The Court of Appeal (Civil Division) has given judgment
in B-S (Children)  EWCA Civ 1146 - a case which concerned the consent of a mother to adoption. Parker J refused a mother's application under section 47(5) of the Adoption and Children Act 2002 for leave to oppose the making of adoption orders in relation to her two children. At the conclusion of the argument the Court of Appeal was satisfied that the appeal had to be dismissed and informed the parties accordingly. Time was then taken to put the reasons in writing because the appeal not merely required a decision on an important question of law as to the proper application of section 47(5); but it also raised some very significant matters of more wide-reaching importance.
At para 30, the Court of Appeal expressed concerns:
- We have real concerns, shared by other judges, about the recurrent inadequacy of the analysis and reasoning put forward in support of the case for adoption, both in the materials put before the court by local authorities and guardians and also in too many judgments. This is nothing new. But it is time to call a halt.
- In the last ten days of July 2013 very experienced family judges in the Court of Appeal had occasion to express concerns about this in no fewer than four cases: Re V (Children)  EWCA Civ 913 (judgment of Black LJ), Re S, K v The London Borough of Brent  EWCA Civ 926 (Ryder LJ), Re P (A Child)  EWCA Civ 963 (Black LJ) and Re G (A Child)  EWCA Civ 965 (McFarlane LJ). In the last of these, McFarlane LJ was explicit (para 43):
- It is time to draw the threads together and to spell out what good practice, the 2002 Act and the Convention all demand.
"The concerns that I have about the process in this case are concerns which have also been evident to a greater or lesser extent in a significant number of other cases; they are concerns which are now given sharper focus following the very clear wake-up call given by the Supreme Court in Re B."
- Two things are essential – we use that word deliberately and advisedly – both when the court is being asked to approve a care plan for adoption and when it is being asked to make a non-consensual placement order or adoption order.
Adoption – essentials: (i) proper evidence First, there must be proper evidence both from the local authority and from the guardian. The evidence must address all the options which are realistically possible and must contain an analysis of the arguments for and against each option. Too often such analysis was absent.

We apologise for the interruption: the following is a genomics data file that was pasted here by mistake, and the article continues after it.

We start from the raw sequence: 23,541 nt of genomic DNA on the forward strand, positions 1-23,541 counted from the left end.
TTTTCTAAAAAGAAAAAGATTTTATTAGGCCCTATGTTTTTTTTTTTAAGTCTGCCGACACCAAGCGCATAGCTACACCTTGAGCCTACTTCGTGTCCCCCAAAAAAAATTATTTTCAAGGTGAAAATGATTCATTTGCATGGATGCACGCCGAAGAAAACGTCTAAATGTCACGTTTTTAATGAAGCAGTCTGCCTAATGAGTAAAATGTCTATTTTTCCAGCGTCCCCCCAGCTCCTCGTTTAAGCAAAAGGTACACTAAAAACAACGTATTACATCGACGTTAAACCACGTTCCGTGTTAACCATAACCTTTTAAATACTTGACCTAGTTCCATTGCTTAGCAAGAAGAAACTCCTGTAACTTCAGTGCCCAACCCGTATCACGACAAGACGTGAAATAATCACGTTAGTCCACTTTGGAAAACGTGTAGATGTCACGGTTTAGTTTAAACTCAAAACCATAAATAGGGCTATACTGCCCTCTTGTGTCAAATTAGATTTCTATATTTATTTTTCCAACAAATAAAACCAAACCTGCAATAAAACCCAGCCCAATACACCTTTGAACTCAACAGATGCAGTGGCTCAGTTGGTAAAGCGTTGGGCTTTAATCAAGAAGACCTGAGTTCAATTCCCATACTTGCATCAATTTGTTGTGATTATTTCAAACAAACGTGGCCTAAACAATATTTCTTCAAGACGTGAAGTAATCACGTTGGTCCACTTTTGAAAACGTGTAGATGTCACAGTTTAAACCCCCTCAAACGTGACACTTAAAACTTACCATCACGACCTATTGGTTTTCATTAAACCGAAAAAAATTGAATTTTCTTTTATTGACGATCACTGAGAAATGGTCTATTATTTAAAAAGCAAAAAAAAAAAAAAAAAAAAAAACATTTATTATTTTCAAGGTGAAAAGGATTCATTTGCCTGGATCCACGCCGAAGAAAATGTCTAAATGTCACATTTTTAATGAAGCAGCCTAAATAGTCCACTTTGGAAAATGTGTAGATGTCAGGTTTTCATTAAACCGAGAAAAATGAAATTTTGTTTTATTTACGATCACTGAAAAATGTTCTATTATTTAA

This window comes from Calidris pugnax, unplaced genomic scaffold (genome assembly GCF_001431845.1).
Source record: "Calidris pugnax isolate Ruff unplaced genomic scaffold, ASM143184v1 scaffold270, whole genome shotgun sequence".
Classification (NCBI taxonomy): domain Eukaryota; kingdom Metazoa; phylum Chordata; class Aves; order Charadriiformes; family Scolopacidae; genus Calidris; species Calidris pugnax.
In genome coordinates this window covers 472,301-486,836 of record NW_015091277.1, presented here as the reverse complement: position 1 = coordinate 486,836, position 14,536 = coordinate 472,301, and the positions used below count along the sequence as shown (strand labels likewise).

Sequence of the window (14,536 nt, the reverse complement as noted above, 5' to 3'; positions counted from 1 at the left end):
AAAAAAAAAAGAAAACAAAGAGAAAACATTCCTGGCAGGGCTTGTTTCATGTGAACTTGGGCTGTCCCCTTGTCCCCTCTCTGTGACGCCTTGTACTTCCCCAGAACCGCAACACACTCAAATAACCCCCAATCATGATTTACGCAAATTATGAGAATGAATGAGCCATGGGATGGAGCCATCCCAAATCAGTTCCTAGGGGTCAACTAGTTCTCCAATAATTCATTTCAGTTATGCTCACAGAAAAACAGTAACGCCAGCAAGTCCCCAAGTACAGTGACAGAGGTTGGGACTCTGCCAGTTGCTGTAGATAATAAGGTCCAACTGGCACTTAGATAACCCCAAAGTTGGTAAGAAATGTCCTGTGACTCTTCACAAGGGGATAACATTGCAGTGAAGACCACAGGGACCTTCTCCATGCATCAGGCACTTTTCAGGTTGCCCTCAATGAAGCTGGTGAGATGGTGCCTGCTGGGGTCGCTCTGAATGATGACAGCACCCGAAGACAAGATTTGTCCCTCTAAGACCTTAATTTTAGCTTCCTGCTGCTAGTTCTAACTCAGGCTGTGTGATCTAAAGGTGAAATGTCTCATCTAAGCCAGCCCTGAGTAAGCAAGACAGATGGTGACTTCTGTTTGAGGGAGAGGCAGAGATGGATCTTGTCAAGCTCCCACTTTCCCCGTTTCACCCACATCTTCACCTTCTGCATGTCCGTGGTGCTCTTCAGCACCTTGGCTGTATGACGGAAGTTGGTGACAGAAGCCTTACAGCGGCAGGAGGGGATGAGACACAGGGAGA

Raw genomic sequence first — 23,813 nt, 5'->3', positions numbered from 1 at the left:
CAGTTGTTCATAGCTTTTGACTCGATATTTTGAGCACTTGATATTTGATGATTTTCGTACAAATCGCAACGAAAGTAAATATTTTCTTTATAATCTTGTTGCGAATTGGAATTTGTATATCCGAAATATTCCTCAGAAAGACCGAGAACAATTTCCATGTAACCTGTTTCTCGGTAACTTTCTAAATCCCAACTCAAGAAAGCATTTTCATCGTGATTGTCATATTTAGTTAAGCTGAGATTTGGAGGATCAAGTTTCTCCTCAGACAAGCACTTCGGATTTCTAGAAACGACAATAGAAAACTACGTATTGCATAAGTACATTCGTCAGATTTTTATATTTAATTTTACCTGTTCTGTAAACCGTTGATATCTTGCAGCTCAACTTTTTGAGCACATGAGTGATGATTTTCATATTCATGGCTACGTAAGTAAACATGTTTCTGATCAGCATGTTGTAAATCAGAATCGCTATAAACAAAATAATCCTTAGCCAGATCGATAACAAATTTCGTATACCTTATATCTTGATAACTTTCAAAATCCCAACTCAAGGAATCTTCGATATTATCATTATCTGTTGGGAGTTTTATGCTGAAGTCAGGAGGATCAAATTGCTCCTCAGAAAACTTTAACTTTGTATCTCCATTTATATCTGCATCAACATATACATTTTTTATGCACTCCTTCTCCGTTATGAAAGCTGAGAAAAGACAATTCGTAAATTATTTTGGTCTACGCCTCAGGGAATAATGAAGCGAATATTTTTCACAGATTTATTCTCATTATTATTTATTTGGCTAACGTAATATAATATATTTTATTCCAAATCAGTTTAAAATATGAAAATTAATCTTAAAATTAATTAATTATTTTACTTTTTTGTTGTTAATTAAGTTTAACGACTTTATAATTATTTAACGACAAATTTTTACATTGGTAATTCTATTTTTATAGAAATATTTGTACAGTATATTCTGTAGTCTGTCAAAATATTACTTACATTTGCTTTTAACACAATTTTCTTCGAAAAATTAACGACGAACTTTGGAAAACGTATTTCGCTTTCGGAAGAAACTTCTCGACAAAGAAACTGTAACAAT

Adoption – essentials: (ii) adequately reasoned judgment
The second thing that is essential, and again we emphasise that word, is an adequately reasoned judgment by the judge.
- These 'essentials' are amplified in the judgment and therefore this case is essential reading for all family law practitioners.
A further case - M (A Child)  EWCA Civ 1131 concerned DNA paternity testing as an element of Hague Convention proceedings. Longmore LJ delivering the court's judgment noted:
- It is a serious step for any court to take and should not, in my view, be ordered unless it is necessary for it to be done before a conclusion can be reached. It may not be a physical invasion of privacy since samples can be obtained without any substantial physical bodily interference but it is on any view a psychological invasion of a litigant's rights to a personal life. There are also inherent welfare considerations. Is it to be explained to Lina (now aged 5) that a bodily sample is required from her or is it to be taken surreptitiously? If it is to be explained, who is to furnish that explanation; if it not to be explained now, is she ever to be told that it has happened and what the result is? These are troubling questions to which there is no obvious answer.
- It seems to me, therefore, that DNA testing as ordered by the judge, if it is to be done at all, should only be done as a last resort.
A (A Child)  EWCA Civ 1104 (06 September 2013)
The CA allowed a Father's appeal against final orders providing for no direct contact and a s.91(14) order in a case characterised by systemic failure of the Family Justice system over the 11 years the case had been consistently before the court. The CA found that the Article 8 rights of the Father and child had been violated and that while the judgment appealed was not of itself wrong and thus necessary to set aside the concerns about the process was so strong that per CPR r 52 (11) (3) the outcome was unjust because of a serious procedural or other irregularity. The matter would be restored for an effective full rehearing, first being listed before Mr Justice Moylan to allocate the case to one senior Family Judge.
IA (A Child) (Fact finding; Welfare; Single hearing; Experts reports)  EWHC 2499 (Fam)
The Court gave judgment following a fact finding at which a Father was found responsible for non-accidental injuries to a child KA who had died of unknown causes. The welfare hearing was in respect of IA the parties second child. The court entirely exonerated the Mother of any failure to protect and made important points about the unrealistic expectations of professionals in respect of innocent and ignorant parents. The social worker and local authority involved were heavily criticised.
On Family Law Week there is a good article about the Supreme Court's decision In the Matter of A (Children)  UKSC 60 - Judgment here.